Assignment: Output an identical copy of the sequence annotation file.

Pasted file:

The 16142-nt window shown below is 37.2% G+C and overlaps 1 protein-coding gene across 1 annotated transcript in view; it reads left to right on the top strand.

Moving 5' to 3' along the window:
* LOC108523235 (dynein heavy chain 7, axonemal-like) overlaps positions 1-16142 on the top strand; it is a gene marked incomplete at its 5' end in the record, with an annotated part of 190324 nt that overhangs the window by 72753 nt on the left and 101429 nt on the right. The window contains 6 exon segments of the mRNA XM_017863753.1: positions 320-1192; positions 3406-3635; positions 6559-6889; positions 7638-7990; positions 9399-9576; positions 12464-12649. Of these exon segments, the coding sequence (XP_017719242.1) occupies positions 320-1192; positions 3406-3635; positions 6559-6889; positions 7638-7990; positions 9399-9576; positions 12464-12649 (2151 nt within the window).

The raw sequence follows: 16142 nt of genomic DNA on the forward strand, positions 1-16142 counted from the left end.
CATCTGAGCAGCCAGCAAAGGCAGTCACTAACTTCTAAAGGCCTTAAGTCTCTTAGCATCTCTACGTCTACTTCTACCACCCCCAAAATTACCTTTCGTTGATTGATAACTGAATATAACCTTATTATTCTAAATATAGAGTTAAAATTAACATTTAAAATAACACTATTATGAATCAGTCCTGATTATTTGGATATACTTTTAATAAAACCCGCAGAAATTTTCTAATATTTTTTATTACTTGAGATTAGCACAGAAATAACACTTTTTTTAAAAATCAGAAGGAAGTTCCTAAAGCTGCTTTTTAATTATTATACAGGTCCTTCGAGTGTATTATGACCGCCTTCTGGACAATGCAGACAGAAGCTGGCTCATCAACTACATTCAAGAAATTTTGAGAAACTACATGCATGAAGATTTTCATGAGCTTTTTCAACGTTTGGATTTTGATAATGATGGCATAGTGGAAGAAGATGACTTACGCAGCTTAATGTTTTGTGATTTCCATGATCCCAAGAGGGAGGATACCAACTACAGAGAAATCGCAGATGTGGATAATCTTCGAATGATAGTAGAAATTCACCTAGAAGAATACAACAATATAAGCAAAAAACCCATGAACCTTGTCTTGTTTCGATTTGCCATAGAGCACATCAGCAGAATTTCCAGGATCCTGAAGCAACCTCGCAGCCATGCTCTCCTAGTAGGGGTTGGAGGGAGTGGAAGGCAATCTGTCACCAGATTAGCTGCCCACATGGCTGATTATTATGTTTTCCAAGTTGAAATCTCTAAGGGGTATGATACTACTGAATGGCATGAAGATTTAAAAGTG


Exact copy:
The 16142-nt window shown below is 37.2% G+C and overlaps 1 protein-coding gene across 1 annotated transcript in view; it reads left to right on the top strand.

Moving 5' to 3' along the window:
* LOC108523235 (dynein heavy chain 7, axonemal-like) overlaps positions 1-16142 on the top strand; it is a gene marked incomplete at its 5' end in the record, with an annotated part of 190324 nt that overhangs the window by 72753 nt on the left and 101429 nt on the right. The window contains 6 exon segments of the mRNA XM_017863753.1: positions 320-1192; positions 3406-3635; positions 6559-6889; positions 7638-7990; positions 9399-9576; positions 12464-12649. Of these exon segments, the coding sequence (XP_017719242.1) occupies positions 320-1192; positions 3406-3635; positions 6559-6889; positions 7638-7990; positions 9399-9576; positions 12464-12649 (2151 nt within the window).

The raw sequence follows: 16142 nt of genomic DNA on the forward strand, positions 1-16142 counted from the left end.
CATCTGAGCAGCCAGCAAAGGCAGTCACTAACTTCTAAAGGCCTTAAGTCTCTTAGCATCTCTACGTCTACTTCTACCACCCCCAAAATTACCTTTCGTTGATTGATAACTGAATATAACCTTATTATTCTAAATATAGAGTTAAAATTAACATTTAAAATAACACTATTATGAATCAGTCCTGATTATTTGGATATACTTTTAATAAAACCCGCAGAAATTTTCTAATATTTTTTATTACTTGAGATTAGCACAGAAATAACACTTTTTTTAAAAATCAGAAGGAAGTTCCTAAAGCTGCTTTTTAATTATTATACAGGTCCTTCGAGTGTATTATGACCGCCTTCTGGACAATGCAGACAGAAGCTGGCTCATCAACTACATTCAAGAAATTTTGAGAAACTACATGCATGAAGATTTTCATGAGCTTTTTCAACGTTTGGATTTTGATAATGATGGCATAGTGGAAGAAGATGACTTACGCAGCTTAATGTTTTGTGATTTCCATGATCCCAAGAGGGAGGATACCAACTACAGAGAAATCGCAGATGTGGATAATCTTCGAATGATAGTAGAAATTCACCTAGAAGAATACAACAATATAAGCAAAAAACCCATGAACCTTGTCTTGTTTCGATTTGCCATAGAGCACATCAGCAGAATTTCCAGGATCCTGAAGCAACCTCGCAGCCATGCTCTCCTAGTAGGGGTTGGAGGGAGTGGAAGGCAATCTGTCACCAGATTAGCTGCCCACATGGCTGATTATTATGTTTTCCAAGTTGAAATCTCTAAGGGGTATGATACTACTGAATGGCATGAAGATTTAAAAGTG